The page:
Update: This show has been cancelled due to illness. The band promises another Dallas date this year. The enemy is everywhere.
Original post follows...
Titus Andronicus takes its name from a Shakespeare play -- fitting, given the theatrics of leader Patrick Stickles and his band.
From a practice space in New York, Stickles spoke with DC9 about how his band loves Dallas and how he doesn't consider himself a great musician before his show tomorrow night at Three Links with The So So Glos.
You come to our area pretty often.
Dallas is one of our favorite regional scenes. When we first started going there, when we weren't such hot stuff, we stuck at it and kept coming back. We proved that the system worked. The more often we came back, the more people would come to the show. We're pretty happy with our trajectory in the Dallas scene.
How many of your fans do you think have actually read Titus Andronicus?
I would guess not many. I have barely read it myself. I don't know if it's that good.
What's your favorite Shakespeare play?
Hamlet, of course. I think Richard III is kind of cool, too.
Do you think you turn fans on to reading classic works? You also have a song about Albert Camus.
I hope so. I've had a couple people tell me that they have read Camus because of our song about him. That makes me feel pretty good. You know, we are spreading the good news about my favorite authors and thinkers. I think this is my duty because kind people shared them with me when I was growing up.
You referenced Seinfeld in the title of your first album, The Airing of Grievances. Were there any other titles in consideration?
I am a big fan of Seinfeld, so there weren't any other choices. Maybe there were a couple of bad ones. There was never much of a contest. When we get an idea for an album title, we like to stick with it.
Most writers refer to your band as punk. What does punk mean these days?
It's funny you mention that because I was just reading New York Magazine and there is a big article about what is punk. I am going to read that article and get back with you on that.
Do you consider what you do as punk?
Oh yes, we are definitely punk because we do what we want. Fuck what anybody thinks. We make our decisions in accordance with our values and attitudes that we established ourselves.
Do you listen to a lot of classic American hardcore punk, stuff like Black Flag and The Misfits?
Of course, I've studied that stuff extensively. We owe those bands everything. We stand on their shoulders. Black Flag invented every logistical thing about being an American punk band.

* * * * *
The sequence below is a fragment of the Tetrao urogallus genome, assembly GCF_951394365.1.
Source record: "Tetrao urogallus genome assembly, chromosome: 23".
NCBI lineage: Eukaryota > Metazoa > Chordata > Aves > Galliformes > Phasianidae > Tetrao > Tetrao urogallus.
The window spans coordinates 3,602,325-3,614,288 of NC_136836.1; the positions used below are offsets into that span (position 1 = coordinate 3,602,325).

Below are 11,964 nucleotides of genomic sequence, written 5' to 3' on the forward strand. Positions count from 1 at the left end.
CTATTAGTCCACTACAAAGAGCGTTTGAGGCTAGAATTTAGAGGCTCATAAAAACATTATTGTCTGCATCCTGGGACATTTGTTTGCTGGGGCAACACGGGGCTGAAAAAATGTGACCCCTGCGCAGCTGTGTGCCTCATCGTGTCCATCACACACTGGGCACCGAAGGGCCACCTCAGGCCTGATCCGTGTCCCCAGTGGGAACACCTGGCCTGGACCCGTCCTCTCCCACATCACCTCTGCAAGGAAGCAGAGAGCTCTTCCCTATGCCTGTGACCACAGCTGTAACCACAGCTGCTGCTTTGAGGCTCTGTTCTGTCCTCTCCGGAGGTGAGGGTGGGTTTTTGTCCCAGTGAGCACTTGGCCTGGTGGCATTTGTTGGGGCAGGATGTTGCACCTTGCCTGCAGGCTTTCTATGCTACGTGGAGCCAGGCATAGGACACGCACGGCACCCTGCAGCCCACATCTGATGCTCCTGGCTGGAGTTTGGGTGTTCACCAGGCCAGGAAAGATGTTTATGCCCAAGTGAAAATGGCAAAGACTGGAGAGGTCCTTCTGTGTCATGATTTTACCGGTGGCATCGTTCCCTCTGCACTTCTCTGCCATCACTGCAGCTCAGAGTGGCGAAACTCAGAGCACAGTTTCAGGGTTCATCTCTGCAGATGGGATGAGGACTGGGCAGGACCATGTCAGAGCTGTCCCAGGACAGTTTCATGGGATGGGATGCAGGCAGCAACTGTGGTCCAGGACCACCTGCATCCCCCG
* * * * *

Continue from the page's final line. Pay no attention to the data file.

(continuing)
It's a shame they are touring without Henry Rollins.
That's true. I actually had tickets to see the Ronald Reyes lineup play in New York in June, but I forgot that we agreed to do a stupid concert and now I can't go. I am so pissed right now.
Soon it will be your band's tenth anniversary. Has it gone by in a flash?
Fuck, is that true? No, we started in 2005. I guess we are close. When I think of it that way, I do freak a little bit. This was supposed to be a project to keep me amused on the weekends while I was in college. This was supposed to be over when I got my real job in my real life. Somehow, it just didn't work out that way.
Your sophomore effort, The Monitor, got a lot of good press. When it came time to make Local Business, did it put additional pressure on the band?
In a way, yes, but I did my best not to consider that stuff too much. Once you do that, you get to be in pandering territory. The artist has to make his decisions based on his true values, not for some kind of supposed reward. That's my opinion anyway.
Were you surprised at how well The Monitor was received?
I don't know if surprised is the word. It was definitely a treat.
Why did you use so many guest musicians on that album?
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Because I myself am not a good musician.
Does having so many guest players make it difficult for the regular band to play the songs live?
No, because now I have the band of my dreams. I can just use those guys. It's different, but I think it's cool. If you want, you can just stay home and listen to the record, right? People want to see something new and unique happening before their eyes.
Your band is often compared to Bruce Springsteen and The Pixies, two artists who aren't often mentioned in the same breath. That's OK by me. That sounds like a pretty rocking intersection to me. Everything about Bruce Springsteen is cool. We might be more influenced by Weezer than some people may know. Our music isn't as melodic as Weezer's, but they are an influence. It would be if I had the capacity to do that.